R-E-S-P-E-C-T

Relationships are complex connections that take work. I believe there are four fundamental aspects that make a strong relationship. In case you missed my first two posts, I suggest you catch up via the links below:

  1. Rapport
  2. Trust

Which brings me to the third relationship fundamental: Respect

You may be asking; “Why have trust and respect? Are they not synonymous?”

Often times, I believe that we use trust and respect to describe similar characteristics, because they tend to go hand-in-hand; but both are fundamentally different.

Trust typically relates to confidence. Confidence in, about or related to someone/something. Respect is a relation or reference; an esteem, an honour, a right, or a privilege.

Can you trust someone without necessarily respecting them? Or can you respect someone you do not trust? Absolutely!

Recently, we had some contractors and repair companies come and do some work around the house. I had asked friends for recommendations, conducted reference checks and felt comfortable with the professionals we chose. In essence I trusted them to be in my home, do quality work and not snoop through my underwear drawer (so…no one in their right mind would, but you get my point). I trusted them. What I did not have (at the time) was respect for the professionals. To be clear: it’s not that I did not respect the profession or the work they do. But, I didn’t know these people, we only spoke on the phone and they had not gained my respect. In both cases, when the job was completed with exceptional results, they earned my respect. Initially however, I did not have enough information to respect them.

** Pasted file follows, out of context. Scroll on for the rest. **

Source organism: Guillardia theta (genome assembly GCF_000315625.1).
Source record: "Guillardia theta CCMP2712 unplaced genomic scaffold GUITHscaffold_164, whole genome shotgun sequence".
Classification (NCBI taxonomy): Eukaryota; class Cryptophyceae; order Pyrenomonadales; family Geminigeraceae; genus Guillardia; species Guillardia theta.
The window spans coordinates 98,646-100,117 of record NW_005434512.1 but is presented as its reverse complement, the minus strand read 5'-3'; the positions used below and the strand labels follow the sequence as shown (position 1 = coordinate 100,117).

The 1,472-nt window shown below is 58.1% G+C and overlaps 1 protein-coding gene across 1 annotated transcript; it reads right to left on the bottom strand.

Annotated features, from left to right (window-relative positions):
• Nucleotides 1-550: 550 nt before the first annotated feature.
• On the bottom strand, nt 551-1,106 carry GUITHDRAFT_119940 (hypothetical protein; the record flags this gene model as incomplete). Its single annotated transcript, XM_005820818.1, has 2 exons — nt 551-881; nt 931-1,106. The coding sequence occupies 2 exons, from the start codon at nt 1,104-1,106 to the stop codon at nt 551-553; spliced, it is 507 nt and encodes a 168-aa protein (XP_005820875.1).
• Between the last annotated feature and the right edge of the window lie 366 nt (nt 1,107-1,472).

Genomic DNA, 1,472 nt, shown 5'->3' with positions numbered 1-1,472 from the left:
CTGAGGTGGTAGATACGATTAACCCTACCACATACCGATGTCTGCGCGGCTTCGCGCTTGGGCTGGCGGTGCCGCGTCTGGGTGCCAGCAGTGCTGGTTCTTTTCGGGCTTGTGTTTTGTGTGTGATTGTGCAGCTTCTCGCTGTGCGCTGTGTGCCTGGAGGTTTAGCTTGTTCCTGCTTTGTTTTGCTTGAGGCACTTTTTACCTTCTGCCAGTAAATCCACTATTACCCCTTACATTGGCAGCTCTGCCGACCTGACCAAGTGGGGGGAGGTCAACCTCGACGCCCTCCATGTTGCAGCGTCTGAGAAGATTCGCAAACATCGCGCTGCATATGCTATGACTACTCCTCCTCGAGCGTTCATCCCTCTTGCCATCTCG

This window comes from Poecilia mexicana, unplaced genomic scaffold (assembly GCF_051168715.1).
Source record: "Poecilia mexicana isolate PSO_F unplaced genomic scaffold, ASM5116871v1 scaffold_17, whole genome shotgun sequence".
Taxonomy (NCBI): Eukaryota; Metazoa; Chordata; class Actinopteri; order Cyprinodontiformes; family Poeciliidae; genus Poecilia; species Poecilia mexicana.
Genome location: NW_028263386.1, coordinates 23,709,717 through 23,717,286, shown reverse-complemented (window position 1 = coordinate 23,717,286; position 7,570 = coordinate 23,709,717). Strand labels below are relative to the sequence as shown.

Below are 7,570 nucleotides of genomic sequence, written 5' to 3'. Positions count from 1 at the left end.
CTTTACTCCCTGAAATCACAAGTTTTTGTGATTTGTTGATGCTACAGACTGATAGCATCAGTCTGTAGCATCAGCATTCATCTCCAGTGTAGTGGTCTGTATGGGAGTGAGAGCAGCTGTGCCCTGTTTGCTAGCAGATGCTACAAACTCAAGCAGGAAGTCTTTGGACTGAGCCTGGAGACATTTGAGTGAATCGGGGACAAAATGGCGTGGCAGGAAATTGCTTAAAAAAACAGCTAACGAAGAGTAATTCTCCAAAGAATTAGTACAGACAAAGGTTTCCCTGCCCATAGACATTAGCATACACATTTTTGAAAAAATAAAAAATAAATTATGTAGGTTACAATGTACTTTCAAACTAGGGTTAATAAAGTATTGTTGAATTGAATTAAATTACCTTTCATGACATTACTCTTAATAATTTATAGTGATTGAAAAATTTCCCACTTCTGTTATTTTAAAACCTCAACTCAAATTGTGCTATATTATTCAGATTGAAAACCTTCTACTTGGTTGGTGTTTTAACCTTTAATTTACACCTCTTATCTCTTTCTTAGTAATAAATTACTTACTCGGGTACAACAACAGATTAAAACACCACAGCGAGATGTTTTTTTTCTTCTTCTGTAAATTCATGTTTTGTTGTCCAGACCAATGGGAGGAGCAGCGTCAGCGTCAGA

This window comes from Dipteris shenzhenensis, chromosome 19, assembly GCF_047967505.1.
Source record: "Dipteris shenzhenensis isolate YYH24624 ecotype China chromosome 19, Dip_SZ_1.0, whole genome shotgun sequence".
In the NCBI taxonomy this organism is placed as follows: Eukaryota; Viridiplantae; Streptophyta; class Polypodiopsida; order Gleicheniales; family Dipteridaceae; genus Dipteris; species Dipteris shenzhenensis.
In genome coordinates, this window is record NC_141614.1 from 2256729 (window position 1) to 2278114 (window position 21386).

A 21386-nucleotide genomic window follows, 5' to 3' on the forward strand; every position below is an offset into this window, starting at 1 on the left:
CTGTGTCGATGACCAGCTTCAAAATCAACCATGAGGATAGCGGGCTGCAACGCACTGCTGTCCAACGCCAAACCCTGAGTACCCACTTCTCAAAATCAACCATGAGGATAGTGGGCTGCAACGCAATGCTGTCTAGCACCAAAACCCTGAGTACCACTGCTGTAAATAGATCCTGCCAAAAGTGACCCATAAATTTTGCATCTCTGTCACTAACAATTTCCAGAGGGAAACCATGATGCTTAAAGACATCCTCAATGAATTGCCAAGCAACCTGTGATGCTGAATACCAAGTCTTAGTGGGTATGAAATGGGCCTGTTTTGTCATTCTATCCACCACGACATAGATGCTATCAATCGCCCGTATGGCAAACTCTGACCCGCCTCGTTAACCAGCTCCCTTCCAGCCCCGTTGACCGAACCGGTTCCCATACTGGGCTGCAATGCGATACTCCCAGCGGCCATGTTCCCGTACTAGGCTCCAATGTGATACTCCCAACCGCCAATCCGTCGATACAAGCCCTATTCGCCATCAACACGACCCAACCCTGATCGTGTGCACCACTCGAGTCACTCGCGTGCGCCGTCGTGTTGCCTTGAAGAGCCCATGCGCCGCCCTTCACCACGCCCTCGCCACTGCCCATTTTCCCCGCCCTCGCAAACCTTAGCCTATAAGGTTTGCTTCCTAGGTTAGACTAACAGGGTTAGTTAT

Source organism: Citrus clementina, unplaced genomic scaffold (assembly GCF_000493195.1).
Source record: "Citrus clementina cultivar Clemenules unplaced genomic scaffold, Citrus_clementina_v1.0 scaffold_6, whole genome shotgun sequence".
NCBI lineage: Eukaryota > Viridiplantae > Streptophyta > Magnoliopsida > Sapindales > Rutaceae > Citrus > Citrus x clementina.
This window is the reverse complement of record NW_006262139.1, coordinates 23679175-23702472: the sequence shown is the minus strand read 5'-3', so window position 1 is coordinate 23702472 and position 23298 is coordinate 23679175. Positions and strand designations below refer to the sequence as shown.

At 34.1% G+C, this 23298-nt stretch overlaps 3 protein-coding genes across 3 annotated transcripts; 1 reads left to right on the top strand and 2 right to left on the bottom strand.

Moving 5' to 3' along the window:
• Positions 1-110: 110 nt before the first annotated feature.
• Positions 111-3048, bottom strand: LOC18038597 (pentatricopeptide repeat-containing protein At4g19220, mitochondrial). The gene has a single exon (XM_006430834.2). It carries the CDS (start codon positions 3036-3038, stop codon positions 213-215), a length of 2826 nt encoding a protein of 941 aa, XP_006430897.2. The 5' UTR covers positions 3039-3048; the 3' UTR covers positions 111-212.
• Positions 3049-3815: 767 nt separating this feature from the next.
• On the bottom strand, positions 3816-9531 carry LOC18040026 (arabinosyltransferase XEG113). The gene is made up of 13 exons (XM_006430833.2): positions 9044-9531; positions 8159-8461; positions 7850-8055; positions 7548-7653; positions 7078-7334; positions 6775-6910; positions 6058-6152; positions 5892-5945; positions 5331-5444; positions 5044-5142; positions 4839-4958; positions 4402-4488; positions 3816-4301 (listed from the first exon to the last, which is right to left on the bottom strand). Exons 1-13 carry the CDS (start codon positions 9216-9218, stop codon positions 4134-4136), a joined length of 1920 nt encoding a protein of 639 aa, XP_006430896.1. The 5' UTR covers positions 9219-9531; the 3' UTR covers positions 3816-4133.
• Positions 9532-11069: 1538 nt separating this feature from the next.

Conversely, when my wife and I went looking for a van (yes, we are approaching legendary cool status) we went to several local dealers. One dealership in particular, was the home of our van-to-be front-runner. We were greeted in a timely manner, the sales person was gracious and respectful, and he was able to answer all our questions about the van. My wife and I respected his knowledge and professionalism. Skip ahead to the “let’s talk dollars” phase. We had a hard time trusting the words that were coming out of his mouth. I know a little about margins with this particular car manufacturer and I understand that they tend to be tighter than industry standard. But for the sales person to tell us that a saving of $1000 off MSRP was “pretty much at cost” – I’m not buying it! That may have been true of the base model, but we were far above that (power sliding door are SO COOL)!

Respect is a critical component of any relationship: more specifically, mutual respect. I’m sure I have sold to people who didn’t like me, but I made sure they respected me. I worked hard with them, I followed through on my commitments and I delivered on all of their expectations. I find it becomes very hard to respect someone if they are not willing to do the same for me.

“I’m not concerned with your liking or disliking me… All I ask is that you respect me as a human being.” – Jackie Robinson, first African-American Major League Baseball player

“Respect cannot be learned, purchased or acquired – it can only be earned” – Unknown

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